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Lawmaker considering CECL-killing bill

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Lawmaker considering CECL-killing bill

The chair of a key House subcommittee signaled he may advance legislation to strike down a new accounting standard that has raised controversy in the banking industry.

Rep. Brad Sherman, D-Calif., said he is searching for a way to attach a CECL-killing bill to a larger piece of legislation should evidence reveal that the standard causes significant economic harm. The chair of the House Subcommittee on Investor Protection, Entrepreneurship and Capital Markets made the comments during a Jan. 15 hearing.

The current expected credit loss standard went into effect for large companies on Jan. 1 and changes how they account and record provisions for loan losses. It requires institutions to set aside reserves for lifetime expected losses on loans, available-for-sale debt securities and other amortized assets and recognize them at origination.

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Sherman said it is important to study the impact of the standard created by the Financial Accounting Standards Board, an independent organization that establishes accounting and reporting standards. "Our ability to pass legislation will depend upon what people see as the effect [of CECL]," Sherman said in an interview.

The CECL debate centers on whether the standard will make it more difficult for banks to lend during times of economic stress. Since banks are required to reserve the entire amount of a loan at origination, CECL could cause banks to set aside cash in reserves, which would result in even fewer funds to loan during a downturn.

But FASB has argued that the issue of procyclicality is not a factor in its decision-making. The organization's role is to set accounting rules to provide better insight into how institutions hold or make loans, FASB Chairman Russell Golden said before the House subcommittee.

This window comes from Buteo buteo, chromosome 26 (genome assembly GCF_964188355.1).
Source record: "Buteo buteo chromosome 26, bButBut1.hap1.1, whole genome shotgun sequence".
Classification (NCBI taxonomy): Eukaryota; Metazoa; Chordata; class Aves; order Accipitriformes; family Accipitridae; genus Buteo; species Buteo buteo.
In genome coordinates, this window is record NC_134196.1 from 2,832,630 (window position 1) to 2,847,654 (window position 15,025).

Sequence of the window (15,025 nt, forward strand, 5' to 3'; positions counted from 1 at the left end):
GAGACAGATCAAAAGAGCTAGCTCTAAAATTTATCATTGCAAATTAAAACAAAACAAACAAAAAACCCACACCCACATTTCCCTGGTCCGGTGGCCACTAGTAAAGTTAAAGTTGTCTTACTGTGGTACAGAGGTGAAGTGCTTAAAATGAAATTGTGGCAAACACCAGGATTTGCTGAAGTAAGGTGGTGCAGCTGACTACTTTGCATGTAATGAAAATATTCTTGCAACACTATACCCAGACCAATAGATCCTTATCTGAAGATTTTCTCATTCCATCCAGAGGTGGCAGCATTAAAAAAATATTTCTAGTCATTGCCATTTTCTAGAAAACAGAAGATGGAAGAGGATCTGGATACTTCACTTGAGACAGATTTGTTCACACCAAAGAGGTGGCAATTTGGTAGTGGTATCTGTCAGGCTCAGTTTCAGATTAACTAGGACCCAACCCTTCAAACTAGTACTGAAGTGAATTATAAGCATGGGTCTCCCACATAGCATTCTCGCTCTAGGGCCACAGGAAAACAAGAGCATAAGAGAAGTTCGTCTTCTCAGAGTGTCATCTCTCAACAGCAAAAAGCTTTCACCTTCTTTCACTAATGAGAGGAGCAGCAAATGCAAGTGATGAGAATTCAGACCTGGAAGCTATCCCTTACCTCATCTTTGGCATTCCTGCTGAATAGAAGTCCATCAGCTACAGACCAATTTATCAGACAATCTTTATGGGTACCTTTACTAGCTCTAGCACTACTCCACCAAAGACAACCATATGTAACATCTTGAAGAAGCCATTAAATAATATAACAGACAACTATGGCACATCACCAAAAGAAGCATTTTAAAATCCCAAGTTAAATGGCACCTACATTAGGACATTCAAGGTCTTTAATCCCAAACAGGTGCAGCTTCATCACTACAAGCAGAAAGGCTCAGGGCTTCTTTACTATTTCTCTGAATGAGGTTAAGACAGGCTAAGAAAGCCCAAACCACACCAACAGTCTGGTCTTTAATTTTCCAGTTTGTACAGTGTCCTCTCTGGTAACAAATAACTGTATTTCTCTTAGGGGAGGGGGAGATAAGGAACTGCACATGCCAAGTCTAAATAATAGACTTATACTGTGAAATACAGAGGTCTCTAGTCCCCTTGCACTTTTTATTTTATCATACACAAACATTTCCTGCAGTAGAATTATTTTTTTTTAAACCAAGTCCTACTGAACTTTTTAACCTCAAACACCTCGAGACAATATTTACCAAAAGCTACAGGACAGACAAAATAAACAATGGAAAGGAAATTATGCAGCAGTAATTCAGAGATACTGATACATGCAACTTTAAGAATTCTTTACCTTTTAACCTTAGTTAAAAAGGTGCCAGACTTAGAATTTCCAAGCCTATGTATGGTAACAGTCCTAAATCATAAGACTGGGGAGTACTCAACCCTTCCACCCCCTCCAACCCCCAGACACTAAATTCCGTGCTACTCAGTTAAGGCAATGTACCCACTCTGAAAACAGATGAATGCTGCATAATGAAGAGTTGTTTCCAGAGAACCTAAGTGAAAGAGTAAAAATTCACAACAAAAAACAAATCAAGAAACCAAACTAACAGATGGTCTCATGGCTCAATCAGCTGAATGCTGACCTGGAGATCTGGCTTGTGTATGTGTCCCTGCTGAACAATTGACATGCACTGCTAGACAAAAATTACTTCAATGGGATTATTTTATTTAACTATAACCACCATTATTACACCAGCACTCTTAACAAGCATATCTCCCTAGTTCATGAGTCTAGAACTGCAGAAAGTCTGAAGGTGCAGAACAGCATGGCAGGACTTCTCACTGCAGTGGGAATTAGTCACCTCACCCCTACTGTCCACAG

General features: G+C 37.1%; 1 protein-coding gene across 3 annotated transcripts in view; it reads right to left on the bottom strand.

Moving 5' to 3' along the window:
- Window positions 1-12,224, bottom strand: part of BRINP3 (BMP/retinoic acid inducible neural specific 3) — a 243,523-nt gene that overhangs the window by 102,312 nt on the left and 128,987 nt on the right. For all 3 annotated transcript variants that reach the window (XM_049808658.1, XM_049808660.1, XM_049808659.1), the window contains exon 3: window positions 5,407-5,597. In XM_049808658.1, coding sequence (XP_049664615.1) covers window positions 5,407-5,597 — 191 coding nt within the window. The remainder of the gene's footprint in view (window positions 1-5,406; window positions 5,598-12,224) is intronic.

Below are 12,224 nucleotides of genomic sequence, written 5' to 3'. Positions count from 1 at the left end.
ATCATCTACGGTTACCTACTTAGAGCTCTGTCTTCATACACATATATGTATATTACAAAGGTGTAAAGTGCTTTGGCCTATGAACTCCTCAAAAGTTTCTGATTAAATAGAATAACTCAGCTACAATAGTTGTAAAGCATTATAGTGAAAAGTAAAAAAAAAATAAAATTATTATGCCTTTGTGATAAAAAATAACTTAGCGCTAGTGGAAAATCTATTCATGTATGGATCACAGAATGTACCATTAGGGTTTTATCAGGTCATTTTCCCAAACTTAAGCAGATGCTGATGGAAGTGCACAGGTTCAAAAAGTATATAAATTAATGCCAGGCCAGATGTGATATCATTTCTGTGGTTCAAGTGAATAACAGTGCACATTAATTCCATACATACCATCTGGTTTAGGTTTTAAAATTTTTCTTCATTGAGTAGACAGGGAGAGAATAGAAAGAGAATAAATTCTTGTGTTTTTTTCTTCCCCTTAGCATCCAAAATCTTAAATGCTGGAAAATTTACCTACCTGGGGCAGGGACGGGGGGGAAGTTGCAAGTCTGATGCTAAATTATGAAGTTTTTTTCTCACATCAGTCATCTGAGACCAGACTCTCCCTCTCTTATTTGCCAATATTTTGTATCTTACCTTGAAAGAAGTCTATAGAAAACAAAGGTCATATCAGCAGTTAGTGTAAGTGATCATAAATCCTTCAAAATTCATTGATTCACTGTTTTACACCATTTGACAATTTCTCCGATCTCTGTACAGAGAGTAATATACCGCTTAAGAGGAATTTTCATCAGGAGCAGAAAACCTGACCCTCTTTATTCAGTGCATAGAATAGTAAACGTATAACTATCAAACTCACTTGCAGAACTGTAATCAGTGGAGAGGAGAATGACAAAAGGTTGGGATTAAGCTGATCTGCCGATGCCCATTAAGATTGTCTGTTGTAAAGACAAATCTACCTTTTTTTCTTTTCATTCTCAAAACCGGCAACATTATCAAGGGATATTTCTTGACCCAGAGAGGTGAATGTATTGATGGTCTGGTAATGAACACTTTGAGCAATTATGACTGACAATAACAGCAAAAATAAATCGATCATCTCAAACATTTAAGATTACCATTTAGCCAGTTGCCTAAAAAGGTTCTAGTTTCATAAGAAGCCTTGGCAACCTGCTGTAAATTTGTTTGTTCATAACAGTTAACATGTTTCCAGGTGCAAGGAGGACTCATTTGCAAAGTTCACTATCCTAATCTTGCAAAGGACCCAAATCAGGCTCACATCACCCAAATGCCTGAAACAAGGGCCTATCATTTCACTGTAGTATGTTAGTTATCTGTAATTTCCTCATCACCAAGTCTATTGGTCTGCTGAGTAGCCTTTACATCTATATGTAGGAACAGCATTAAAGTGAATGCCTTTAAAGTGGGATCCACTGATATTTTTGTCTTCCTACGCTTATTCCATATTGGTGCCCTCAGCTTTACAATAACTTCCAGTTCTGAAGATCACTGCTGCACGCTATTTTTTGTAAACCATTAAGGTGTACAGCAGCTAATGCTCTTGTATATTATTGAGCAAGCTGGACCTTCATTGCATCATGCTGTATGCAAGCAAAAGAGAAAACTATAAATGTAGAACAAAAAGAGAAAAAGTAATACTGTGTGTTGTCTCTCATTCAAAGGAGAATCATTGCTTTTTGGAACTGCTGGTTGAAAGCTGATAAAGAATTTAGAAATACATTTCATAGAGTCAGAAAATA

Rep. Blaine Luetkemeyer, R-Mo., Congress' most vocal CECL critic, expressed his frustration with Golden and FASB for the lack of a comprehensive economic study of the standard prior to its finalization in 2016 and its effective date.

"You didn't talk to the real people in the real world who are going to feel the effects of this [standard]," Luetkemeyer said. "A simple accounting standard is going to hurt the ability of people in my district to be able to get a loan."

In 2019, the Missouri congressman made several concerted efforts to educate other members, stop the standard from taking effect and force the federal government to complete a comprehensive economic analysis of the standard.

Congress managed to include a provision in a massive year-end spending bill that requires the Office of Financial Research at the Department of the Treasury to study CECL's effects on the economy, which is due back to Congress in mid-September.

But while Golden said FASB would help Treasury if asked, he said his organization did complete a CECL cost-benefit analysis "in connection with our mission."

"We believe CECL should be implemented and that data that will come from implementation will help improve the study," Golden said. "We believe that CECL improves the information to our capital markets."

The chairman further defended CECL, saying it provides a clearer window into lending practices for investors and regulators alike. He said that after the financial crisis, FASB was pushed by banking regulators, investors and global authorities to focus efforts on expected credit losses to help mitigate a future crisis.

Golden said CECL was designed to be neither procyclical nor countercyclical and that it is up to banking regulators to adjust regulatory capital requirements should CECL cut into available funds.

"We took on CECL because there is evidence that the incurred loss model delays recognition, created procyclicality and caused confusion," Golden said.